RPC messages are encapsulated inside datagrams, while on a TCP byte are discussed in [RFC5661]. Many other RPC-based protocols will also
stream, RPC messages are delineated by a record marking protocol. benefit.
An RDMA transport also conveys RPC messages in a unique fashion
that must be fully described if client and server implementations
are to interoperate.
RDMA transports present new semantics unlike the behaviors of Although the RDMA transport described here provides relatively
either UDP or TCP alone. They retain message delineations like UDP transparent support for any RPC application, the proposal goes
while also providing a reliable, sequenced data transfer like TCP. further in describing mechanisms that can optimize the use of RDMA
And, they provide the new efficient, bulk transfer service of RDMA. with more active participation by the RPC application.
RDMA transports are therefore naturally viewed as a new transport
type by RPC.
RDMA as a transport will benefit the performance of RPC protocols 1.1. Requirements Language
that move large "chunks" of data, since RDMA hardware excels at
moving data efficiently between host memory and a high speed
network with little or no host CPU involvement. In this context,
the NFS protocol, in all its versions [RFC1094] [RFC1813] [RFC3530]
[NFSv4.1], is an obvious beneficiary of RDMA. A complete problem
statement is discussed in [NFSRDMAPS], and related NFSv4 issues are
discussed in [NFSv4.1]. Many other RPC-based protocols will also
benefit.
Although the RDMA transport described here provides relatively The key words "MUST", "MUST NOT", "REQUIRED", "SHALL", "SHALL NOT",
transparent support for any RPC application, the proposal goes "SHOULD", "SHOULD NOT", "RECOMMENDED", "MAY", and "OPTIONAL" in this
further in describing mechanisms that can optimize the use of RDMA document are to be interpreted as described in [RFC2119].
with more active participation by the RPC application.
2. Abstract RDMA Requirements 2. Abstract RDMA Requirements
An RPC transport is responsible for conveying an RPC message from a An RPC transport is responsible for conveying an RPC message from a
sender to a receiver. An RPC message is either an RPC call from a sender to a receiver. An RPC message is either an RPC call from a
client to a server, or an RPC reply from the server back to the client to a server, or an RPC reply from the server back to the
client. An RPC message contains an RPC call header followed by client. An RPC message contains an RPC call header followed by
arguments if the message is an RPC call, or an RPC reply header arguments if the message is an RPC call, or an RPC reply header
followed by results if the message is an RPC reply. The call followed by results if the message is an RPC reply. The call header
header contains a transaction ID (XID) followed by the program and contains a transaction ID (XID) followed by the program and procedure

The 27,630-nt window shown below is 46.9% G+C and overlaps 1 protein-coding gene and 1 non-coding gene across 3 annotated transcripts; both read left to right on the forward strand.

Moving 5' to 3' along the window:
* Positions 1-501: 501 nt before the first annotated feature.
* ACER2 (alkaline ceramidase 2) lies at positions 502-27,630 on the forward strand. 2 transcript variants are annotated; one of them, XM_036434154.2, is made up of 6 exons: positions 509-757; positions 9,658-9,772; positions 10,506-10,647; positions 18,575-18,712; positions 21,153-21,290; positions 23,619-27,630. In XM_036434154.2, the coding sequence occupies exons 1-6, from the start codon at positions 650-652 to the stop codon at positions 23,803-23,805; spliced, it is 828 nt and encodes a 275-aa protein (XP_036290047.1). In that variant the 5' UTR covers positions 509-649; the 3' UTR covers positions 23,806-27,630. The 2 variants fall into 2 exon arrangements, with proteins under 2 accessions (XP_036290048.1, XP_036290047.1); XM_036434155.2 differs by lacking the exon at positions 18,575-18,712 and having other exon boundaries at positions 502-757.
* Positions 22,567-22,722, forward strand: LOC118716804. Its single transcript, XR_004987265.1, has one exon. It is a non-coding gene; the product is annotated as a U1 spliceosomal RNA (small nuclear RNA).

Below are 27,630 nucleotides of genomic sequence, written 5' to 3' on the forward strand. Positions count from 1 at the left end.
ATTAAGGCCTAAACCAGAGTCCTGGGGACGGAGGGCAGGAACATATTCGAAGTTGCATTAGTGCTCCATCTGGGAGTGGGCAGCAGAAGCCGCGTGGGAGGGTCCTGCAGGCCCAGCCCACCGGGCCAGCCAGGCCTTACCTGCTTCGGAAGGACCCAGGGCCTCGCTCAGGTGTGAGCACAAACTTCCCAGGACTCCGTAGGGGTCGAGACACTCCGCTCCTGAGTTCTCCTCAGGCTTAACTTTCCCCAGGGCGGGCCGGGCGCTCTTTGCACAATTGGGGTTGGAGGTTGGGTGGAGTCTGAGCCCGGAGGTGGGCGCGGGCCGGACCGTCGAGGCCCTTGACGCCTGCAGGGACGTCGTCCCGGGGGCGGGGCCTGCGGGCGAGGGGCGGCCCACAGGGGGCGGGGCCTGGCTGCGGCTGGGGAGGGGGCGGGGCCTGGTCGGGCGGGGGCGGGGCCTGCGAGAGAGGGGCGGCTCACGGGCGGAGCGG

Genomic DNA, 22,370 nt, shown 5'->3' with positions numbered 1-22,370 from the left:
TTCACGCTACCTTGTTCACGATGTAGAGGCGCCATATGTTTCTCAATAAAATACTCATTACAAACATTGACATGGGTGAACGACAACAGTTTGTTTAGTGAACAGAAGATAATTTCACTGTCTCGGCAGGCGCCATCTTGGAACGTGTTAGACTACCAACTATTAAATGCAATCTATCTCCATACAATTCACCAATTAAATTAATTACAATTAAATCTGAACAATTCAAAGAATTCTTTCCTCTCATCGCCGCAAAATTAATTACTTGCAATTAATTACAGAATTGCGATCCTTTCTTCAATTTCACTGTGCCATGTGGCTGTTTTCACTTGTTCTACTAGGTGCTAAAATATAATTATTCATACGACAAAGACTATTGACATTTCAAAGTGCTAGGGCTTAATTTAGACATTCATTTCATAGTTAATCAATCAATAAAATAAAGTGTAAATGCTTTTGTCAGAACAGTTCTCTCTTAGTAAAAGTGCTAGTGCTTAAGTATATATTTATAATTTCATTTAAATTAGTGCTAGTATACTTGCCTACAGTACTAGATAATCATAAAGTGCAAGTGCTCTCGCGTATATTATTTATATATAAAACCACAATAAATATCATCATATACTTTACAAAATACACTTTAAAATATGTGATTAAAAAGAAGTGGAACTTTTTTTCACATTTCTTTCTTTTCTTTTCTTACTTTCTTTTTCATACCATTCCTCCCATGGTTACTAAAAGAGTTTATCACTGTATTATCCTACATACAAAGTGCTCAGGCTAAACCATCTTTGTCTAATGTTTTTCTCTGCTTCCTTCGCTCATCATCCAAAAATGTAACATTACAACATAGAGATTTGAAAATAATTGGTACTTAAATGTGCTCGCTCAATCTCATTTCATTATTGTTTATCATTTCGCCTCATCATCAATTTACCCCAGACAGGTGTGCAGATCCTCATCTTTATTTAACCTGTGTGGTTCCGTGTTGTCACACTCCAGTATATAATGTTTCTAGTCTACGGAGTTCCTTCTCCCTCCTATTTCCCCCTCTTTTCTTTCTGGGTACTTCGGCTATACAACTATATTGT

procedure number as well as a security credential. An RPC reply number as well as a security credential. An RPC reply header begins
header begins with an XID that matches that of the RPC call with an XID that matches that of the RPC call message, followed by a
message, followed by a security verifier and results. All data in security verifier and results. All data in an RPC message is XDR
an RPC message is XDR encoded. For a complete description of the encoded. For a complete description of the RPC protocol and XDR
RPC protocol and XDR encoding, see [RFC1831bis] and [RFC4506]. encoding, see [RFC5531] and [RFC4506].
This protocol assumes the following abstract model for RDMA This protocol assumes the following abstract model for RDMA
transports. These terms, common in the RDMA lexicon, are used in transports. These terms, common in the RDMA lexicon, are used in
this document. A more complete glossary of RDMA terms can be found this document. A more complete glossary of RDMA terms can be found
in [RFC5040]. in [RFC5040].
o Registered Memory o Registered Memory
All data moved via tagged RDMA operations is resident in All data moved via tagged RDMA operations is resident in
registered memory at its destination. This protocol assumes registered memory at its destination. This protocol assumes
that each segment of registered memory MUST be identified with that each segment of registered memory MUST be identified with a
a steering tag of no more than 32 bits and memory addresses of steering tag of no more than 32 bits and memory addresses of up
up to 64 bits in length. to 64 bits in length.
o RDMA Send o RDMA Send
The RDMA provider supports an RDMA Send operation with The RDMA provider supports an RDMA Send operation with
completion signalled at the receiver when data is placed in a completion signaled at the receiver when data is placed in a
pre-posted buffer. The amount of transferred data is limited pre-posted buffer. The amount of transferred data is limited
only by the size of the receiver's buffer. Sends complete at only by the size of the receiver's buffer. Sends complete at